SIX NATIONS – “Yoga is a practice that should be accessible,” explains yoga instructor Nicole Oliver. Unfortunately, however, this isn’t always the case as yoga has been coopted by business interests that are more interested in making money. As a result it seems most people perceive it as something for movie stars or downtown city-dwellers. Staying faithful to the principles of yoga is one of Oliver’s priorities as the instructor of affordable classes being run at the Our Sustenance Greenhouse. “Yoga helps you connect to that true sense of self, but in doing that you connect to others. I think I just wanted to teach at Six Nations because I wanted to make an accessible and beautiful program with the lovely people at the greenhouse,” explains Oliver.
Nicole Oliver was first drawn to yoga while attending school in Montreal and recovering from an abusive relationship; she fell in love with yoga immediately. Oliver’s educational background is in Social Work and she found a way to bring her passion for yoga and her career together. “I knew something was missing in Social Work practice… How can I do something that’s a little more holistic for people? I just knew there was a different way to connect and to help people realize the changes they want to see,” said Oliver.
Now living near Six Nations, she saw an opportunity to give to the community and share her skills. She began volunteering at the Our Sustenance Greenhouse nearly a year ago and knew this would be a good place to offer yoga classes. “They feel comfortable and safe to go because Our Sustenance Greenhouse is a community space that people already know,” explained Oliver. It’s something that most yoga studios can only dream about. As yoga participant Pat told us, “I’ve been to gyms and health spas and I always feel out of place.” With classes running inside the greenhouse, it is a space that is brimming with life and positive energy. “I definitely like the energy of the plants, being Haudenosaunee we have a strong connection to nature, each living being has a spirit, including the plants,” said Amy, another participant.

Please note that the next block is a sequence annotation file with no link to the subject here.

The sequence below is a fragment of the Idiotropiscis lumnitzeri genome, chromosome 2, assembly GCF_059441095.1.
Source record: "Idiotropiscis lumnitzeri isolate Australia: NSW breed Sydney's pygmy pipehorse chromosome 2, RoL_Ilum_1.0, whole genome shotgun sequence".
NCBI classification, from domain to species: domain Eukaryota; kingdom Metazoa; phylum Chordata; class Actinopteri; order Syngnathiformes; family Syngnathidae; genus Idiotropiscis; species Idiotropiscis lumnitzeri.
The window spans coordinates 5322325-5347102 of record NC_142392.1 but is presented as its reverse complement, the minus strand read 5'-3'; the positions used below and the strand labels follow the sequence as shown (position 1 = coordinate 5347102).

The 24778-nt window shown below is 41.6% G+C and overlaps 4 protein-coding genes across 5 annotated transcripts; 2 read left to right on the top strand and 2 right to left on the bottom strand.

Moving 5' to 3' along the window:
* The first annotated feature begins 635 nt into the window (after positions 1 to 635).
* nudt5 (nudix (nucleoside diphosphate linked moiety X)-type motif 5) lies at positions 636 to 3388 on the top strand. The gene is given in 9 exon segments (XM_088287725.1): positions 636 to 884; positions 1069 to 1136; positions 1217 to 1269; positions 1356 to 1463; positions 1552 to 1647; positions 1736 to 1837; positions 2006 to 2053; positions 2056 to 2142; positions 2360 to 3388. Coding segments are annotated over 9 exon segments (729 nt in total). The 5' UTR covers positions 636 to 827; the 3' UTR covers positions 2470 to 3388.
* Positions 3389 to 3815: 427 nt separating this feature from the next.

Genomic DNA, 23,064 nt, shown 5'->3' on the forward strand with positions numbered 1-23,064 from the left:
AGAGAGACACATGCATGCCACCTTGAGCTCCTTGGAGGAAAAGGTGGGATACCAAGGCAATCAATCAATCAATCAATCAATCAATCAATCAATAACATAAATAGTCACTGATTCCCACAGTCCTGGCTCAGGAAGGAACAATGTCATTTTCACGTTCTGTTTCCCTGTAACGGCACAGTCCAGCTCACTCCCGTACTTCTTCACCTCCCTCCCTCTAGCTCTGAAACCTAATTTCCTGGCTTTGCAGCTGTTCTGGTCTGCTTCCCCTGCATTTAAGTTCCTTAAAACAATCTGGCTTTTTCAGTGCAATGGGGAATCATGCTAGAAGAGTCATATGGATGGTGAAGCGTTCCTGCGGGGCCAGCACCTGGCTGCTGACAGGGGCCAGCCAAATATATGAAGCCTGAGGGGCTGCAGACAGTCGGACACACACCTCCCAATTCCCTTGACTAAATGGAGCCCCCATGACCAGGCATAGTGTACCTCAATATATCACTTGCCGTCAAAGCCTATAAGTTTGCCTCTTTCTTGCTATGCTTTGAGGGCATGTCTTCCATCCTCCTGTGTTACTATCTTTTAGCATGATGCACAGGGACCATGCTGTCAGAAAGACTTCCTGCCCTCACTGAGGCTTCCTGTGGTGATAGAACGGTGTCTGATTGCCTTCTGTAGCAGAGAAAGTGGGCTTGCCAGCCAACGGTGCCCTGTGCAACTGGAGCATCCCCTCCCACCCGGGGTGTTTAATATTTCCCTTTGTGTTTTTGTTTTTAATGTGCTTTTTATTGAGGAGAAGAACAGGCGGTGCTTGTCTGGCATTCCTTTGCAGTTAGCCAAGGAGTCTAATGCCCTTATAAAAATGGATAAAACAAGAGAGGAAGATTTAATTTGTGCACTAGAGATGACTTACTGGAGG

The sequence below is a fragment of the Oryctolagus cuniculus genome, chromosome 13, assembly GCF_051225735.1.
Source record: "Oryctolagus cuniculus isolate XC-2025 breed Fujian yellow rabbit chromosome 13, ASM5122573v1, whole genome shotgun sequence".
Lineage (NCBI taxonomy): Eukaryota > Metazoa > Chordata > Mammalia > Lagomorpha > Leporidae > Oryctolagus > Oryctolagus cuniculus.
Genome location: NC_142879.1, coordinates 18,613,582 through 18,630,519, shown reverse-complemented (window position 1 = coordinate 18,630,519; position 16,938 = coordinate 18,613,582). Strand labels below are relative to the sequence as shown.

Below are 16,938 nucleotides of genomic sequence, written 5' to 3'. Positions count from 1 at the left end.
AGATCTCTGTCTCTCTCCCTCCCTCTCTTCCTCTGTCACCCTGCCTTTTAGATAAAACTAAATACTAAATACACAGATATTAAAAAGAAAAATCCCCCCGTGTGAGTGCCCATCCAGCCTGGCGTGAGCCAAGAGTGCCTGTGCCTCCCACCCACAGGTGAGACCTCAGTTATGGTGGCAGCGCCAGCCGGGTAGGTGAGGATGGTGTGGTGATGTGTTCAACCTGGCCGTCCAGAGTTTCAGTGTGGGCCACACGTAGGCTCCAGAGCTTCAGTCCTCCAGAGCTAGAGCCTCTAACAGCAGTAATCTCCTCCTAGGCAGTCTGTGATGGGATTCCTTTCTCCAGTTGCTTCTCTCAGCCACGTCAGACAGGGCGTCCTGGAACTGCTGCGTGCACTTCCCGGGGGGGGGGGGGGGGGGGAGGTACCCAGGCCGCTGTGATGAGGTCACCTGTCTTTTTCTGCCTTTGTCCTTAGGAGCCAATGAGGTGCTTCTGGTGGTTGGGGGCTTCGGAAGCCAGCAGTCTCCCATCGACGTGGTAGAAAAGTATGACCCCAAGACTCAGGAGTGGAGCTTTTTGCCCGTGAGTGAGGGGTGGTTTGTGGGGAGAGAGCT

Oliver insists that everyone is welcome to her classes, even if you think it is not for you. She suggests you come out and see what it’s like, as you’re free to do what appeals to you. “I’m just your guide, yoga is your practice, everything I say is a suggestion or invitation,” explains Oliver. All bodies and genders are welcome. Although yoga is perceived as something for women, Oliver suggests that men can get a lot out of yoga too. It’s a place where people can, as she puts it, “Explore the balance between strength and tenderness.”
It’s also a chance to let your inner child run free, as Pat shares, “I think it’s a freeing thing… it’s like being a kid, kids roll down hills, and they eat the flowers off the clovers, and hang upside down from trees, and that’s what yoga feels like to me, it’s like being a kid.” She also thinks it will appeal to community members’ own culture and traditions, “I think a lot of the ideas are common to just about any Indigenous people anywhere, to be peaceful, to remain centered, to remember that you are a part of the earth and the earth is a part of you, we don’t live on it, we’re part of it.”
Classes are drop-in and are held every Tuesday from 11:30 AM to 12:30 PM and from 6 PM to 7 PM. They are also pay-what-you-can and mats are provided, ensuring it is accessible to everyone. The Our Sustenance Greenhouse is just behind Big Six gas station at 2662 4th Line. For more information email Nicole Oliver at email@example.com.